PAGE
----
A dashpot is a mechanical device, a damper which resists motion via viscous friction. The resulting force is proportional to the velocity, but acts in the opposite direction, slowing the motion and absorbing energy. It is commonly used in conjunction with a spring (which acts to resist displacement). The process and instrumentation diagram (P&ID) symbol for a dashpot is 35px.
Two common types of dashpots exist - linear and rotary. Linear dashpots are generally specified by stroke (amount of linear displacement) and damping coefficient (force per velocity). Rotary dashpots will have damping coefficients in torque per angular velocity.
A less common type of dashpot is an eddy current damper, which uses a large magnet inside of a tube constructed out of a non-magnetic but conducting material (such as aluminum or copper). Like a common viscous damper, the eddy current damper produces a resistive force proportional to velocity.
Dashpots frequently use a one-way mechanical bypass to permit fast unrestricted motion in one direction and slow motion using the dashpot in the opposite direction. This permits for example a door to be opened quickly without added resistance, but to then close slowly using the dashpot. For hydraulic dashpots this unrestricted motion is accomplished using a one-way check-valve that allows fluid to bypass the dashpot fluid constriction. Non-hydraulic dashpots may use a ratcheting gear to permit free motion in one direction.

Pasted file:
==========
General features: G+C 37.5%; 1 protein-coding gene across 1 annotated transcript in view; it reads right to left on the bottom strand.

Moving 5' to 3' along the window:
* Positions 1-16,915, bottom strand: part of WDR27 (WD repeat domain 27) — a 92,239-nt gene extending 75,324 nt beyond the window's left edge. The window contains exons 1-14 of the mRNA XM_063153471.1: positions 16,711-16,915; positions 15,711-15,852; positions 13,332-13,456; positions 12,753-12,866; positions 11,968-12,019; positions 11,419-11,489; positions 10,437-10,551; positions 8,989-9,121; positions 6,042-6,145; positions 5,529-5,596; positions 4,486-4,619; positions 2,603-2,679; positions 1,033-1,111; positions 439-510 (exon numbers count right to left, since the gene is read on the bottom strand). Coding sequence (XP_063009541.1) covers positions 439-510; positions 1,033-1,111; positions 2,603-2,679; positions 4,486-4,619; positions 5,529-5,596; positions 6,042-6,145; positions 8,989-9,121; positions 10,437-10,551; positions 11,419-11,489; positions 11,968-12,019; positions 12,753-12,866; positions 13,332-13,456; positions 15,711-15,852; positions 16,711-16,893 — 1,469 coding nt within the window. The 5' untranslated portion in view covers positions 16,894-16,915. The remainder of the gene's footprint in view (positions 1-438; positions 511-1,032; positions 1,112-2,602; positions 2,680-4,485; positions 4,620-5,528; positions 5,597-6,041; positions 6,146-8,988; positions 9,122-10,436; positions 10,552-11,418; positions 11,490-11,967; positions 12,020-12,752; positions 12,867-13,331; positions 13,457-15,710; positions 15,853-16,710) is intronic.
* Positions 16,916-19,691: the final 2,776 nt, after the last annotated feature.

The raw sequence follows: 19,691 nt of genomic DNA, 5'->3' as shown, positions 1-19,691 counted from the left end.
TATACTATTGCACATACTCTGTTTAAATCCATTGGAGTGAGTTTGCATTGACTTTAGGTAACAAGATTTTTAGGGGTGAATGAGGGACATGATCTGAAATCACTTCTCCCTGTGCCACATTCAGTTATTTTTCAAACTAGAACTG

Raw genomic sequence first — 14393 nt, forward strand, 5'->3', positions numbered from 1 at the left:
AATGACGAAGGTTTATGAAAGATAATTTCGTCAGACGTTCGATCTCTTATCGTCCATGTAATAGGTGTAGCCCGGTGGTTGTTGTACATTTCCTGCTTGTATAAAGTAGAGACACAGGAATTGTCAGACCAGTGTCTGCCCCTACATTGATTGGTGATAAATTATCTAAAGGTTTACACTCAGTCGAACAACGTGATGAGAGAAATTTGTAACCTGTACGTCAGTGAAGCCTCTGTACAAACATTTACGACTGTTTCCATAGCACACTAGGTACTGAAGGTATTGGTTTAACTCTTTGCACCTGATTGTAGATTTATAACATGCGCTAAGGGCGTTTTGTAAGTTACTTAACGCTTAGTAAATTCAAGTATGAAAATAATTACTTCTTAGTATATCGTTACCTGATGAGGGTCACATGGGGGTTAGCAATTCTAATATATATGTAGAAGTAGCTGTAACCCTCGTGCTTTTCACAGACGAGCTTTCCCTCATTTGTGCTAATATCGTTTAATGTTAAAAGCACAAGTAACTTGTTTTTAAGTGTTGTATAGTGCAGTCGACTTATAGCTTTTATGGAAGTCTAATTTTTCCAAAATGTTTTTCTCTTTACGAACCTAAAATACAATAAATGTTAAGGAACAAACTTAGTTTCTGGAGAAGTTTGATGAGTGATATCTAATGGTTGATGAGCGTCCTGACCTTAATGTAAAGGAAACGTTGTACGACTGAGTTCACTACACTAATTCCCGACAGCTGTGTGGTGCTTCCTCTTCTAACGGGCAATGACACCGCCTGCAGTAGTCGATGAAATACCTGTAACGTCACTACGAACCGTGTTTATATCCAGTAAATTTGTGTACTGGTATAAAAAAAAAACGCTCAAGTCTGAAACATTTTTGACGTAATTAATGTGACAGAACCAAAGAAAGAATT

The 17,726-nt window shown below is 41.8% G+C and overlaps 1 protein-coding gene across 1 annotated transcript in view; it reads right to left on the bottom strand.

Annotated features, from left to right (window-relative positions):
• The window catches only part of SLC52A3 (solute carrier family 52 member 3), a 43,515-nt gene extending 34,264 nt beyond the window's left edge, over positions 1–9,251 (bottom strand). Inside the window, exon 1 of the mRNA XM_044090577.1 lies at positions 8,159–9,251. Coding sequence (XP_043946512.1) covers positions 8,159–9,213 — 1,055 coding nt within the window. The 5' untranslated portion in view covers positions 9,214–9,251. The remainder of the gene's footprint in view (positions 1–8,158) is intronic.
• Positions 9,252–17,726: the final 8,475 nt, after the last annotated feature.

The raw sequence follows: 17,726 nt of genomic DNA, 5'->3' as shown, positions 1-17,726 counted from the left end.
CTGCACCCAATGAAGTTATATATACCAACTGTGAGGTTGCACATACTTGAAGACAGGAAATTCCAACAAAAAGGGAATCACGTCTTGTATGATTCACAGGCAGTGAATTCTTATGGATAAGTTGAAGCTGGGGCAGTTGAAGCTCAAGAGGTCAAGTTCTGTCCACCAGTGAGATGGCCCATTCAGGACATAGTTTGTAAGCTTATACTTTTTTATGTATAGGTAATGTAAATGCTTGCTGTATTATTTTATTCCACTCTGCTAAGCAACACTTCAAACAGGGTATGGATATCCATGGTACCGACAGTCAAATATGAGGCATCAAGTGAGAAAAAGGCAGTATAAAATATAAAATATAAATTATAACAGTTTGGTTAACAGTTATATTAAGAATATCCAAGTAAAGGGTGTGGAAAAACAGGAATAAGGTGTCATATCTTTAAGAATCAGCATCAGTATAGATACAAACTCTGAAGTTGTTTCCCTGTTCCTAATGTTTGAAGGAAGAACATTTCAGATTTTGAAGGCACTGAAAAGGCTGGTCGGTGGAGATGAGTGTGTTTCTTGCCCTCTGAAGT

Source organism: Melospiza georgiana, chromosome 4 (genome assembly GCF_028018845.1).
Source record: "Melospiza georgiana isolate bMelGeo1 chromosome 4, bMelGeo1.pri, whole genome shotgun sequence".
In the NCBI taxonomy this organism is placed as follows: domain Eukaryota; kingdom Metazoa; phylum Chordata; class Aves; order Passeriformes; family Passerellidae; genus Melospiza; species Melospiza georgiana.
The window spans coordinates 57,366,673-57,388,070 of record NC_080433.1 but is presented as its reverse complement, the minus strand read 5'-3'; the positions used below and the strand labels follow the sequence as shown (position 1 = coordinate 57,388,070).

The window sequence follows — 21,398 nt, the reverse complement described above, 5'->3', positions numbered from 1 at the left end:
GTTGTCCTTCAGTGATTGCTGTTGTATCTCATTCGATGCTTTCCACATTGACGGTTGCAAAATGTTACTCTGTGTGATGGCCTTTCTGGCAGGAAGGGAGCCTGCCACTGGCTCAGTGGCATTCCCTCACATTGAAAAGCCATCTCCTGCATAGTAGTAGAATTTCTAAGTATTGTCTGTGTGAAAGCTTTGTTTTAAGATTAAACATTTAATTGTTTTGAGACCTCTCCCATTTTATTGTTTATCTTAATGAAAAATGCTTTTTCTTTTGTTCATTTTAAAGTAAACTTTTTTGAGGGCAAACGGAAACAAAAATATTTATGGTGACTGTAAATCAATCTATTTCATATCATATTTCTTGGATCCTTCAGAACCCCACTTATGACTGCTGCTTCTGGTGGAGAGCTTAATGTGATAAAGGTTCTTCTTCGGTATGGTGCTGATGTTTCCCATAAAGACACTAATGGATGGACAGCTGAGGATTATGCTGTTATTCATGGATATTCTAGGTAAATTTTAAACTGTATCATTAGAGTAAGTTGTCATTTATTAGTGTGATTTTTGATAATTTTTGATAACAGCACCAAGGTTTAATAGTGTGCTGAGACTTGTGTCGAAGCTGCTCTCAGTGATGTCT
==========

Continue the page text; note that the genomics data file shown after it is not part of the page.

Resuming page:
A dashpot is a common component in a door closer to prevent it from slamming shut. A spring applies force to close the door and the dashpot, implemented by requiring fluid to flow through a narrow channel between reservoirs (often with a size adjustable by a screw), slows down the motion of the door.
Consumer electronics often use dashpots where it is undesirable for a media access door or control panel to suddenly pop open when the door latch is released. The dashpot slows the sudden movement down into a steady and gentle movement until the access door has opened all the way under spring tension.
Dashpots are commonly used in dampers and shock absorbers. The hydraulic cylinder in an automobile shock absorber is a dashpot. They are also used on carburettors, where the return of the throttle lever is cushioned right before the throttle fully closes and then is allowed to fully close slowly to reduce emissions of sudden deceleration (compared to deceleration without a dashpot)
Relays can be made to have a long delay by utilizing a piston filled with fluid that is allowed to escape slowly.
Dashpots are used to form models of materials that exhibit viscoelastic behavior, such as muscle tissue. Maxwell and Kelvin-Voigt models of viscoelasticity use springs and dashpots in series and parallel circuits respectively. Models containing dashpots add a viscous, time dependent, element to the behavior of solids allowing complex behaviors like creep and stress relaxation to be modeled.